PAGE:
33. P. M. Vespa, M. R. Nuwer, C. Juhász et al., “Early detection of vasospasm after acute subarachnoid hemorrhage using continuous EEG ICU monitoring,” Electroencephalography and Clinical Neurophysiology, vol. 103, no. 6, pp. 607–615, 1997. View at: Publisher Site | Google Scholar
  34. F. T. Charbel, X. Du, W. E. Hoffman, and J. I. Ausman, “Brain tissue PO2, PCO2, and pH during cerebral vasospasm,” Surgical Neurology, vol. 54, no. 6, pp. 432–437, 2000. View at: Publisher Site | Google Scholar
  35. A. Khaldi, A. Zauner, M. Reinert, J. J. Woodward, and M. R. Bullock, “Measurement of nitric oxide and brain tissue oxygen tension in patients after severe subarachnoid hemorrhage,” Neurosurgery, vol. 49, no. 1, pp. 33–40, 2001. View at: Google Scholar
  36. M. Jaeger, M. U. Schuhmann, M. Soehle, C. Nagel, and J. Meixensberger, “Continuous monitoring of cerebrovascular autoregulation after subarachnoid hemorrhage by brain tissue oxygen pressure reactivity and its relation to delayed cerebral infarction,” Stroke, vol. 38, no. 3, pp. 981–986, 2007. View at: Publisher Site | Google Scholar
  37. M. Barth, J. Woitzik, C. Weiss et al., “Correlation of clinical outcome with pressure-, oxygen-, and flow-related indices of cerebrovascular reactivity in patients following aneurysmal SAH,” Neurocritical Care, vol. 12, no. 2, pp. 234–243, 2010. View at: Publisher Site | Google Scholar
  38. P. Enblad, J. Valtysson, J. Andersson et al., “Simultaneous intracerebral microdialysis and positron emission tomography in the detection of ischemia in patients with subarachnoid hemorrhage,” Journal of Cerebral Blood Flow and Metabolism, vol. 16, no. 4, pp. 637–644, 1996. View at: Google Scholar
  39. L. Persson, J. Valtysson, P. Enblad et al., “Neurochemical monitoring using intracerebral microdialysis in patients with subarachnoid hemorrhage,” Journal of Neurosurgery, vol. 84, no. 4, pp. 606–616, 1996. View at: Google Scholar
  40. M. K. Schulz, L. P. Wang, M. Tange, and P. Bjerre, “Cerebral microdialysis monitoring: determination of normal and ischemic cerebral metabolisms in patients with aneurysmal subarachnoid hemorrhage,” Journal of Neurosurgery, vol. 93, no. 5, pp. 808–814, 2000. View at: Google Scholar
  41. O. G. Nilsson, L. Brandt, U. Ungerstedt, and H. Säveland, “Bedside detection of brain ischemia using intracerebral microdialysis: subarachnoid hemorrhage and delayed ischemic deterioration,” Neurosurgery, vol. 45, no. 5, pp. 1176–1184, 1999. View at: Publisher Site | Google Scholar
  42. A. W. Unterberg, O. W. Sakowitz, A. S. Sarrafzadeh, G. Benndorf, and W. R. Lanksch, “Role of bedside microdialysis in the diagnosis of cerebral vasospasm following aneurysmal subarachnoid hemorrhage,” Journal of Neurosurgery, vol. 94, no. 5, pp. 740–749, 2001. View at: Google Scholar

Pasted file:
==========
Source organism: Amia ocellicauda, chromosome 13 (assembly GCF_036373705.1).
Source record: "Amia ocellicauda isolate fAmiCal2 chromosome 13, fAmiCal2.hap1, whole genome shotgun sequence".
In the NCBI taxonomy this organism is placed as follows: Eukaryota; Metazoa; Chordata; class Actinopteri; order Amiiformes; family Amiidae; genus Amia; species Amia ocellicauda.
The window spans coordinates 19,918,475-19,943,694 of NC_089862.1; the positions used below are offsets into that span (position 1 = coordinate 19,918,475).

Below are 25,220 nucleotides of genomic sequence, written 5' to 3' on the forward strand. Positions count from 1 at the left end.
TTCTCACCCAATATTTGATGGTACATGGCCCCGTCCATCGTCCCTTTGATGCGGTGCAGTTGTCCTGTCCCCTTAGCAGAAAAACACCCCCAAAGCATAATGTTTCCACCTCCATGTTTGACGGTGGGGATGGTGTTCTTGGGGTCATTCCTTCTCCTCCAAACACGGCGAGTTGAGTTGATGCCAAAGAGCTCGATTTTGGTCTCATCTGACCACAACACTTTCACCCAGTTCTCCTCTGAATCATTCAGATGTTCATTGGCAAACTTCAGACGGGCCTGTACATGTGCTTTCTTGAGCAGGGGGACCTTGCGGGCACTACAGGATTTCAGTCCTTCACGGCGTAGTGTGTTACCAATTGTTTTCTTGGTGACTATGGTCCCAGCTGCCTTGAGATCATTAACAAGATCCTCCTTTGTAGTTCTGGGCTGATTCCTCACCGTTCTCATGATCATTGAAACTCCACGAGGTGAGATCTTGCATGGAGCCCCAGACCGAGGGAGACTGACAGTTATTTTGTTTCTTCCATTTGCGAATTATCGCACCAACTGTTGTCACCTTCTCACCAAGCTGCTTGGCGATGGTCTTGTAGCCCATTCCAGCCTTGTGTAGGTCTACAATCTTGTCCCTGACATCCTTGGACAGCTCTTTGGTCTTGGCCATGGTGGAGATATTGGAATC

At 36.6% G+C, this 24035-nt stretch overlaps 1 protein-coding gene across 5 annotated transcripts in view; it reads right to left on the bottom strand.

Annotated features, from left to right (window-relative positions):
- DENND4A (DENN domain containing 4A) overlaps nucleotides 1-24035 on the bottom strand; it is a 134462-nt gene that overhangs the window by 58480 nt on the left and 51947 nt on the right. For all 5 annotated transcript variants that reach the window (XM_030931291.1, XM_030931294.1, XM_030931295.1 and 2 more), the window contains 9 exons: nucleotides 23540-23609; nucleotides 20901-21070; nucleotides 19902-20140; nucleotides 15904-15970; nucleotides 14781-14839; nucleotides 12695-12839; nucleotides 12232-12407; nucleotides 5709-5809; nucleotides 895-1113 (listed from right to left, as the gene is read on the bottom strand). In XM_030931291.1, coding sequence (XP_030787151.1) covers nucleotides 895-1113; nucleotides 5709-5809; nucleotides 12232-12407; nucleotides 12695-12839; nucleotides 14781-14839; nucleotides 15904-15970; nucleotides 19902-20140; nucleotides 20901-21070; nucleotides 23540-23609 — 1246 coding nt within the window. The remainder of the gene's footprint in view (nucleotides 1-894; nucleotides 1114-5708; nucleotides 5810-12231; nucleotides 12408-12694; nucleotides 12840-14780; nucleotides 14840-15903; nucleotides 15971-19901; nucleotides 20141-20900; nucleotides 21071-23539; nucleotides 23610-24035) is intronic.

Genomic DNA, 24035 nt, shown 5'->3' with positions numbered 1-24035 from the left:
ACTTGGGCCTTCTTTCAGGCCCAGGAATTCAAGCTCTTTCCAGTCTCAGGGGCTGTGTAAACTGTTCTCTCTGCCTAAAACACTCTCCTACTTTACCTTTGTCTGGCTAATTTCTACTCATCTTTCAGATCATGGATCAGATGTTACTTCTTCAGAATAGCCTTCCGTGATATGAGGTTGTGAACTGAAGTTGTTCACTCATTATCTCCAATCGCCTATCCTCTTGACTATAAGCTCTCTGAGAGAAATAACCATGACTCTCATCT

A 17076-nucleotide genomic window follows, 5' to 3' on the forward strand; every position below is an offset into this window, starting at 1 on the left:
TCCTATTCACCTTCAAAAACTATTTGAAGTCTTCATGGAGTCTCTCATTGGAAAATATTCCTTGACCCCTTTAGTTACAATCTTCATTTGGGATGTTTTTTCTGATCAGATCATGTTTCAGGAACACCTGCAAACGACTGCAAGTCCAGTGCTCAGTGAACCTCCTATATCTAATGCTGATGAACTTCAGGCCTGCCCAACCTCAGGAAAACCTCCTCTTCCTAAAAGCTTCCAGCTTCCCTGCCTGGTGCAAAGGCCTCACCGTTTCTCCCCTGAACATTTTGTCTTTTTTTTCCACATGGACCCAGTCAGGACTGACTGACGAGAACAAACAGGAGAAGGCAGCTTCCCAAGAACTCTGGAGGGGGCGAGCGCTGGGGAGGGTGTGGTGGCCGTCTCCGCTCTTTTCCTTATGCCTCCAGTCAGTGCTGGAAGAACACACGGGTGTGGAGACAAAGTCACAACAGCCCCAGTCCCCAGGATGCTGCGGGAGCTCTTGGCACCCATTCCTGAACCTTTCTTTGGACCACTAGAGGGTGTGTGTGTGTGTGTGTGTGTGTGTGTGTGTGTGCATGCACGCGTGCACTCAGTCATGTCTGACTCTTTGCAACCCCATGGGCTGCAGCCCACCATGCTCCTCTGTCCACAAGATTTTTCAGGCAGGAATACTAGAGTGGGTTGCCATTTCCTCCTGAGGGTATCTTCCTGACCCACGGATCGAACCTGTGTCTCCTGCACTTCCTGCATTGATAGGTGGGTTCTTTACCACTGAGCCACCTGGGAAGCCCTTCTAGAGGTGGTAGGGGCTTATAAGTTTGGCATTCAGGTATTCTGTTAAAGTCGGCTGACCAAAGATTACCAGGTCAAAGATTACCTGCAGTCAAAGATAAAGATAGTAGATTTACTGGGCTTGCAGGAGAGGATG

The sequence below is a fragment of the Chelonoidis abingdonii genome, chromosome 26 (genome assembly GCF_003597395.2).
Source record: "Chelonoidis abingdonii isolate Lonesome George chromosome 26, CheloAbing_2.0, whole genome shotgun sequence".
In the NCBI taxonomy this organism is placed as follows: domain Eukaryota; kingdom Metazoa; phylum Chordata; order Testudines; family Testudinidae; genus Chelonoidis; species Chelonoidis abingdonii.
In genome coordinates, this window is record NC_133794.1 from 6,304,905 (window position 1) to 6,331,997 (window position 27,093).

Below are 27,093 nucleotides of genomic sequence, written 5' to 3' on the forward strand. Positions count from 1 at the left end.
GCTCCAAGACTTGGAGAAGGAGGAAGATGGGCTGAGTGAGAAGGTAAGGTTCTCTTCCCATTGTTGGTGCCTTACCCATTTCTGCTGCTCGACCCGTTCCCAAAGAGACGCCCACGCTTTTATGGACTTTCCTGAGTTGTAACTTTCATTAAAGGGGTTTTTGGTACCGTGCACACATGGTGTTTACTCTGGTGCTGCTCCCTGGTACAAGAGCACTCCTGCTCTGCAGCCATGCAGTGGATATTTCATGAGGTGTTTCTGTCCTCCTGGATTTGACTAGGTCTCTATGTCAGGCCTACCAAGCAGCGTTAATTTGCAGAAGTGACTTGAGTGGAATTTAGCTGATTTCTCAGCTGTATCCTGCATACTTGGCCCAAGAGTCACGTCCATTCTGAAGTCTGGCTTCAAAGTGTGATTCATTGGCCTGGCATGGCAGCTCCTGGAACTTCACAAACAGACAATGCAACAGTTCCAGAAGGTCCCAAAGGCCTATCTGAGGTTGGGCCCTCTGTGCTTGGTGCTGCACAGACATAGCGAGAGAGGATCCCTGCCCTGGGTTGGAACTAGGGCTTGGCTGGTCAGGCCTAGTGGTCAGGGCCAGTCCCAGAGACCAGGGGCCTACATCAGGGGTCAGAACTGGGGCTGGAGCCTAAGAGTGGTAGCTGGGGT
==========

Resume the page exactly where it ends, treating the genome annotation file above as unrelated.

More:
43. F. Staub, R. Graf, P. Gabel, M. Köchling, N. Klug, and W. Heiss, “Multiple interstitial substances measured by microdialysis in patients with subarachnoid hemorrhage,” Neurosurgery, vol. 47, no. 5, pp. 1106–1116, 2000. View at: Google Scholar
  44. L. A. Steiner and P. J. D. Andrews, “Monitoring the injured brain: ICP and CBF,” British Journal of Anaesthesia, vol. 97, no. 1, pp. 26–38, 2006. View at: Publisher Site | Google Scholar
  45. P. Vajkoczy, P. Horn, C. Thome, E. Munch, and P. Schmiedek, “Regional cerebral blood flow monitoring in the diagnosis of delayed ischemia following aneurysmal subarachnoid hemorrhage,” Journal of Neurosurgery, vol. 98, no. 6, pp. 1227–1234, 2003. View at: Google Scholar
  46. A. von Helden, G. H. Schneider, A. Unterberg, and W. R. Lanksch, “Monitoring of jugular venous oxygen saturation in comatose patients with subarachnoid haemorrhage and intracerebral haematomas,” Acta Neurochirurgica, vol. 59, pp. 102–106, 1993. View at: Google Scholar
  47. N. S. Heran, S. J. Hentschel, and B. D. Toyota, “Jugular bulb oximetry for prediction of vasospasm following subarachnoid hemorrhage,” Canadian Journal of Neurological Sciences, vol. 31, no. 1, pp. 80–86, 2004. View at: Google Scholar
  48. T. Mutoh, T. Ishikawa, A. Suzuki, and N. Yasui, “Continuous cardiac output and near-infrared spectroscopy monitoring to assist in management of symptomatic cerebral vasospasm after subarachnoid hemorrhage,” Neurocritical Care, vol. 13, no. 3, pp. 331–338, 2010. View at: Publisher Site | Google Scholar
  49. W. S. Poon, G. K. C. Wong, and S. C. P. Ng, “The quantitative time-resolved near infrared spectroscopy (TR-NIRs) for bedside cerebrohemodynamic monitoring after aneurysmal subarachnoid hemorrhage: can we predict delayed neurological deficits?” World Neurosurgery, vol. 73, no. 5, pp. 465–466, 2010. View at: Publisher Site | Google Scholar
  50. C. Zweifel, G. Castellani, M. Czosnyka et al., “Continuous assessment of cerebral autoregulation with near-infrared spectroscopy in adults after subarachnoid hemorrhage,” Stroke, vol. 41, no. 9, pp. 1963–1968, 2010. View at: Publisher Site | Google Scholar
  51. N. Yokose, K. Sakatani, Y. Murata et al., “Bedside monitoring of cerebral blood oxygenation and hemodynamics after aneurysmal subarachnoid hemorrhage by quantitative time-resolved near-infrared spectroscopy,” World Neurosurgery, vol. 73, no. 5, pp. 508–513, 2010. View at: Publisher Site | Google Scholar

Copyright © 2013 Heather Kistka et al. This is an open access article distributed under the Creative Commons Attribution License, which permits unrestricted use, distribution, and reproduction in any medium, provided the original work is properly cited.

More related articles

 PDF Download Citation Citation
 Download other formatsMore
 Order printed copiesOrder

Related articles

We are committed to sharing findings related to COVID-19 as quickly as possible. We will be providing unlimited waivers of publication charges for accepted research articles as well as case reports and case series related to COVID-19. Review articles are excluded from this waiver policy. Sign up here as a reviewer to help fast-track new submissions.